Currently, the site includes several commercial buildings, totaling 34,422 square feet of gross floor area, which will be demolished for the new development. These buildings include a commercial shopping center (Campus Village Shoppes), a liquor store, and a gas station. The applicant is working with existing tenants to potentially relocate them to the new space, while also seeking new tenants for any remaining areas.

Community Impact:
Local Businesses: The applicant is committed to working with College Park businesses and sub-contractors.
Economic Growth: The new development will generate significant property tax revenue and create numerous job opportunities, supporting the local economy.

Next week, the City Council will discuss the DSP with the developer. Staff recommends supporting the DSP with certain conditions to ensure it meets community needs.

Stay tuned for more updates and make sure to attend the Planning Board hearing on June 27th to learn more about this transformative project!

Developer to Present Preliminary Plan for Former Campus Village

LV Collective announced plans for a 299-unit development at the former site of the Campus Village Shopping Center (photo credit: StudentHousingBusienss.com)

This development will take the place of the former Campus Village Shopping Center. If you recall, the City grappled with keeping the small businesses at the former shopping center in College Park when they were told to leave a couple of months ago. Thankfully, the City was able to retain some of the popular businesses, such as Taqueria Habanero, in College Park. A few others are negotiating with the developer regarding a plan to return to the retail area of the development once it is complete. The development will include additional shops, a community center, a co-working space, and other amenities. The City Council will discuss the preliminary submission plan at next week’s meeting.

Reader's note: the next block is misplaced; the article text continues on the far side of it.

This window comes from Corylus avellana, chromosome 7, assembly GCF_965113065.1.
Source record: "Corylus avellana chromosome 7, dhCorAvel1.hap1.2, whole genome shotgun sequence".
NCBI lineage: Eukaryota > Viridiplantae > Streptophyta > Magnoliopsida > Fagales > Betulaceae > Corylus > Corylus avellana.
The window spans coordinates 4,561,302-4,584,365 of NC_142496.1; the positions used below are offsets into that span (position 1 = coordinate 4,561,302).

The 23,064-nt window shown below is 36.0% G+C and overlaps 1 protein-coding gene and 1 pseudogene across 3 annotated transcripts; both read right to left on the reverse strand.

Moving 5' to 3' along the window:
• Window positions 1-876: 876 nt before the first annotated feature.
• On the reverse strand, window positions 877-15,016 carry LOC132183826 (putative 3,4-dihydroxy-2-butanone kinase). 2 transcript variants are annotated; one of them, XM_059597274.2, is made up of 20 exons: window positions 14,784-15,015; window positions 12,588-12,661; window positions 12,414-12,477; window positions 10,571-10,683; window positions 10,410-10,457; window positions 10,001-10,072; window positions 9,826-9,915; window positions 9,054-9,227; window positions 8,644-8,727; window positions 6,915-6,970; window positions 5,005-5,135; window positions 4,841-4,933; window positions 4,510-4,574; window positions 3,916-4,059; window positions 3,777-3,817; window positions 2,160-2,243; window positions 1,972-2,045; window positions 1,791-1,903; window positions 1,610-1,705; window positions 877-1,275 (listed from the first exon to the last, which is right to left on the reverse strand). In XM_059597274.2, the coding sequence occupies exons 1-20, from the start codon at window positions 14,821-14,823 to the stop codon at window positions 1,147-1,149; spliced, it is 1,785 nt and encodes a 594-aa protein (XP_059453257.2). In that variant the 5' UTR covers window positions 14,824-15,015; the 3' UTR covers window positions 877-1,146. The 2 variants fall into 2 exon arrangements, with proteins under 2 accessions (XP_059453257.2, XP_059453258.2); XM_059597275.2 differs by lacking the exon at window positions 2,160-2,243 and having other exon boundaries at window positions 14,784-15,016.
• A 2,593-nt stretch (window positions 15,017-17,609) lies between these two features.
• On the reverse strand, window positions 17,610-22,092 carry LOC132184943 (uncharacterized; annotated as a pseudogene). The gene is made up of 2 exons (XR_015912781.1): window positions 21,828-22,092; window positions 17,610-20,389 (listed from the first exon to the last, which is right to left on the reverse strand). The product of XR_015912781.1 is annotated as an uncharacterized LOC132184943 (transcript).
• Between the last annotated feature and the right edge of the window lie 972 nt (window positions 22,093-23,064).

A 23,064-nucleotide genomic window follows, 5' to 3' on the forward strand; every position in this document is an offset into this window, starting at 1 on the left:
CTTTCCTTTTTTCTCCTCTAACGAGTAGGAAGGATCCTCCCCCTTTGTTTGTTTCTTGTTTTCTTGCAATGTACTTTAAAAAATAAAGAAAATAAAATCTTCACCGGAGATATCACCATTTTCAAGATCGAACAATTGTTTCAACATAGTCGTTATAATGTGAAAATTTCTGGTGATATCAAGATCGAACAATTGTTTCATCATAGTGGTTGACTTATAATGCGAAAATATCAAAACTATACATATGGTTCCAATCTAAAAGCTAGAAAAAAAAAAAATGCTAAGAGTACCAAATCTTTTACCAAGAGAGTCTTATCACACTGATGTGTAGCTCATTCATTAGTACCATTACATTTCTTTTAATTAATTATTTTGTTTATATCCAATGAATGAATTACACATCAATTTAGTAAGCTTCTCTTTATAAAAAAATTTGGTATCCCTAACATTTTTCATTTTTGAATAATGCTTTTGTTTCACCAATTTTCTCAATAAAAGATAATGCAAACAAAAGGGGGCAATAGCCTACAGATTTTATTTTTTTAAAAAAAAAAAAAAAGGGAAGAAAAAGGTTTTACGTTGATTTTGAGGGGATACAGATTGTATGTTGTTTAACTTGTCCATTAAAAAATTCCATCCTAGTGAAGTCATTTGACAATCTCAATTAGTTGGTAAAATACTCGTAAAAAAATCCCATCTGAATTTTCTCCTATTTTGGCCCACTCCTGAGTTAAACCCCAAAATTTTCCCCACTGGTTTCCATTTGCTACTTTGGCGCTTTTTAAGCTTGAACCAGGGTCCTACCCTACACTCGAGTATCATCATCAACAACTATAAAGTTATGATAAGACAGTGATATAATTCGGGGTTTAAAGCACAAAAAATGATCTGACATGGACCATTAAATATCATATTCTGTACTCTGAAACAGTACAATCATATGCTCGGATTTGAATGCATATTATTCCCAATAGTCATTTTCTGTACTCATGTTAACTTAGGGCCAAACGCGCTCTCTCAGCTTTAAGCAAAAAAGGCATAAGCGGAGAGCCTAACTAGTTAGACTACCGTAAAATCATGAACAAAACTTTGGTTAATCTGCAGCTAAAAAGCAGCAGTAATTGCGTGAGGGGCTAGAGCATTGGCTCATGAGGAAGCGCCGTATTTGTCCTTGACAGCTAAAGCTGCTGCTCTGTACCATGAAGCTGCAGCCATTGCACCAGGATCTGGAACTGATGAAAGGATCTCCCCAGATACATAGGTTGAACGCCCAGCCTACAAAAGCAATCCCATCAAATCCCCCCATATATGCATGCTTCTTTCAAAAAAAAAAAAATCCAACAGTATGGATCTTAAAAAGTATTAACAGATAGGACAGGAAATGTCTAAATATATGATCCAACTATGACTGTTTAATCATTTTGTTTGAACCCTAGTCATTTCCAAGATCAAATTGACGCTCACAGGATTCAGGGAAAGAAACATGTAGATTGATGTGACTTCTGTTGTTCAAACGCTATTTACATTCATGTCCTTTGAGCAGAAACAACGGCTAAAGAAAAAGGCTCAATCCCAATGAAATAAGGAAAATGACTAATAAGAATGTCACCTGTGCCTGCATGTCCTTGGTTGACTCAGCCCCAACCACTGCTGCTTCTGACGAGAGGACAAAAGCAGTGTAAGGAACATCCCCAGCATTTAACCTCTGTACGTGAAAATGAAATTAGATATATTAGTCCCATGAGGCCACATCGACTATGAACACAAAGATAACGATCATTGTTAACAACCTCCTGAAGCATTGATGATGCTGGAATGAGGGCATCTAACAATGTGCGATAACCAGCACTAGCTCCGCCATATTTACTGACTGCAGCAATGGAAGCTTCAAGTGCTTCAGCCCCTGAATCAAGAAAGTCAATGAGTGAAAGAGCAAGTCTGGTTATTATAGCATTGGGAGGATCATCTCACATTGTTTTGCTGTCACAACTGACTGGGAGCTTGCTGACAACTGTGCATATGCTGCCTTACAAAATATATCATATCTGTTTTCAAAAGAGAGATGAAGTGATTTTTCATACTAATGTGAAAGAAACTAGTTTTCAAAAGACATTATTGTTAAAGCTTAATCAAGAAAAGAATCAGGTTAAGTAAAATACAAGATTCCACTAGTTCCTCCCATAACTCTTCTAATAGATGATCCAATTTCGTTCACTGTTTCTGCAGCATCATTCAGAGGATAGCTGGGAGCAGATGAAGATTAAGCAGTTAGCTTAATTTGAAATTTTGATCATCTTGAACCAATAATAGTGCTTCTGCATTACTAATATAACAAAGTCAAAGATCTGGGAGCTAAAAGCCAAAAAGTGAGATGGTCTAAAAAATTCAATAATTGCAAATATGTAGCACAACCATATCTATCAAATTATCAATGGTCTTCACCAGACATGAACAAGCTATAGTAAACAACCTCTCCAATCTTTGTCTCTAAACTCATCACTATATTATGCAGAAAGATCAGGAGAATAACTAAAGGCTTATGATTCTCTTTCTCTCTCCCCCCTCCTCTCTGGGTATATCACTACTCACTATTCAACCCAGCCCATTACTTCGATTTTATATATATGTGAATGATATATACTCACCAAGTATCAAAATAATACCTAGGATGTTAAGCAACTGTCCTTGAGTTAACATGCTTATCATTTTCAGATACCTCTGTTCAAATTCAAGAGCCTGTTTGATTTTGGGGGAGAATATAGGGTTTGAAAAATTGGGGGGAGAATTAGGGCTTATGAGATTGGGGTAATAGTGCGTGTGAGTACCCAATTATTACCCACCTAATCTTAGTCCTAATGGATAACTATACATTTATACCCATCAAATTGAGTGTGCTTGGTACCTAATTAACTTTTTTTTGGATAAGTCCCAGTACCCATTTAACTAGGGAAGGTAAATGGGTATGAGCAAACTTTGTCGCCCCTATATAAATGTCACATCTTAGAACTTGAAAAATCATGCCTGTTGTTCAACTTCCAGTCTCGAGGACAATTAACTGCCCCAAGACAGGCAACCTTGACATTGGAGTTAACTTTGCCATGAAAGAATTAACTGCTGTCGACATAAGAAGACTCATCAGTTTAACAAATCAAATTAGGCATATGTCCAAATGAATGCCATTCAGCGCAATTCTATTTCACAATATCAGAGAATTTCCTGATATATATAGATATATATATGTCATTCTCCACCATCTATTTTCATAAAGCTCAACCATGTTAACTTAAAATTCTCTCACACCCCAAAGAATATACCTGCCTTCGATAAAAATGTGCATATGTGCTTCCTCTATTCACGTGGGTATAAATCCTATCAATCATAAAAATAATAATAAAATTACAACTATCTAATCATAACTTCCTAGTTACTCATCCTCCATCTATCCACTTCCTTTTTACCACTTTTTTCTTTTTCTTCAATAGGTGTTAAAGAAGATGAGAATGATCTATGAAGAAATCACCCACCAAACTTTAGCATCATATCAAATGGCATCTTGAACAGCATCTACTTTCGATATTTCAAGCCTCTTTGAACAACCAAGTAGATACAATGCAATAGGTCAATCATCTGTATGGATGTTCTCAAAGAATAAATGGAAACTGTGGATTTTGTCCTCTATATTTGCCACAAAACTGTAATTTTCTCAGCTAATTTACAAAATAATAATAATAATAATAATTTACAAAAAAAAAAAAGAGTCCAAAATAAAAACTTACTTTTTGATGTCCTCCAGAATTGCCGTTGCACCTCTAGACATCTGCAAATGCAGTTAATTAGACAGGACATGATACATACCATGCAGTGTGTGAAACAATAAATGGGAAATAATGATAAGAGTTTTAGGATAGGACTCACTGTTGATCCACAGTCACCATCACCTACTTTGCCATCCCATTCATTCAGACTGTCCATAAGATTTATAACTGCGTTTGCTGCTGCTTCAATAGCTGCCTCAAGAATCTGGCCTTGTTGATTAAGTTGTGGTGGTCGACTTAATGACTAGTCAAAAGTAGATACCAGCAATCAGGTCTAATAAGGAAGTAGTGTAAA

LV Collective has submitted a Preliminary Plan of Subdivision (PPS) to consolidate 9 existing lots into one 2.71-acre parcel.

At the time of the Detailed Site Plan (DSP), the Applicant will seek permission to construct a mixed-use development comprising 299 student-oriented apartments, 13,305 square feet of retail space, and a 2,219 square foot community space at the location of the former “Campus Village” Shopping plaza.